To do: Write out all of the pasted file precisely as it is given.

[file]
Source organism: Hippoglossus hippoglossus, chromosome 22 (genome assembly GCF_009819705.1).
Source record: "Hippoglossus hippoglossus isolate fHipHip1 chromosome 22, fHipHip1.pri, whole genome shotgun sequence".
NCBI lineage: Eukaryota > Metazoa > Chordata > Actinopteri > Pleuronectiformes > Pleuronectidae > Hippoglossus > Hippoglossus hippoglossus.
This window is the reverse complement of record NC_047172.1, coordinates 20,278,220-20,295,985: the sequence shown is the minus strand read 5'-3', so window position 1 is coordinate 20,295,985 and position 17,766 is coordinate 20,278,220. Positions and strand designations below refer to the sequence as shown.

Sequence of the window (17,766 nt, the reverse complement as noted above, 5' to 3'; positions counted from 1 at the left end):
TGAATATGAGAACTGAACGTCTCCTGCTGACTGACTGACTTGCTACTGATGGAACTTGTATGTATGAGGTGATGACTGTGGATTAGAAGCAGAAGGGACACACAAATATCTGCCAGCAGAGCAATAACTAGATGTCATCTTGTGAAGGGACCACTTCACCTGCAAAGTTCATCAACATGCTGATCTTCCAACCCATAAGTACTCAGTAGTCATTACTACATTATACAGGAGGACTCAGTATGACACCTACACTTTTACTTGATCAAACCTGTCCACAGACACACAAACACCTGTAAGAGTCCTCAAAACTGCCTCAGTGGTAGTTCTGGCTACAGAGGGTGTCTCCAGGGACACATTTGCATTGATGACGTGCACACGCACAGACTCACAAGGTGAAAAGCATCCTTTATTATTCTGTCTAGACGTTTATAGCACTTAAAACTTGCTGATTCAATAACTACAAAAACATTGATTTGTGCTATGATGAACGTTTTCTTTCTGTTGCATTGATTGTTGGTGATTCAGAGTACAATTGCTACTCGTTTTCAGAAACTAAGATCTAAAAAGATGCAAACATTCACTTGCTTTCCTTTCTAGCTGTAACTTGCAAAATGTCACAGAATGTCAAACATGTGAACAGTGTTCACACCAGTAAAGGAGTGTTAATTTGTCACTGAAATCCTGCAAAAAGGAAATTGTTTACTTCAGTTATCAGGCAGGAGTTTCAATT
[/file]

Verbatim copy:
Source organism: Hippoglossus hippoglossus, chromosome 22 (genome assembly GCF_009819705.1).
Source record: "Hippoglossus hippoglossus isolate fHipHip1 chromosome 22, fHipHip1.pri, whole genome shotgun sequence".
NCBI lineage: Eukaryota > Metazoa > Chordata > Actinopteri > Pleuronectiformes > Pleuronectidae > Hippoglossus > Hippoglossus hippoglossus.
This window is the reverse complement of record NC_047172.1, coordinates 20,278,220-20,295,985: the sequence shown is the minus strand read 5'-3', so window position 1 is coordinate 20,295,985 and position 17,766 is coordinate 20,278,220. Positions and strand designations below refer to the sequence as shown.

Sequence of the window (17,766 nt, the reverse complement as noted above, 5' to 3'; positions counted from 1 at the left end):
TGAATATGAGAACTGAACGTCTCCTGCTGACTGACTGACTTGCTACTGATGGAACTTGTATGTATGAGGTGATGACTGTGGATTAGAAGCAGAAGGGACACACAAATATCTGCCAGCAGAGCAATAACTAGATGTCATCTTGTGAAGGGACCACTTCACCTGCAAAGTTCATCAACATGCTGATCTTCCAACCCATAAGTACTCAGTAGTCATTACTACATTATACAGGAGGACTCAGTATGACACCTACACTTTTACTTGATCAAACCTGTCCACAGACACACAAACACCTGTAAGAGTCCTCAAAACTGCCTCAGTGGTAGTTCTGGCTACAGAGGGTGTCTCCAGGGACACATTTGCATTGATGACGTGCACACGCACAGACTCACAAGGTGAAAAGCATCCTTTATTATTCTGTCTAGACGTTTATAGCACTTAAAACTTGCTGATTCAATAACTACAAAAACATTGATTTGTGCTATGATGAACGTTTTCTTTCTGTTGCATTGATTGTTGGTGATTCAGAGTACAATTGCTACTCGTTTTCAGAAACTAAGATCTAAAAAGATGCAAACATTCACTTGCTTTCCTTTCTAGCTGTAACTTGCAAAATGTCACAGAATGTCAAACATGTGAACAGTGTTCACACCAGTAAAGGAGTGTTAATTTGTCACTGAAATCCTGCAAAAAGGAAATTGTTTACTTCAGTTATCAGGCAGGAGTTTCAATT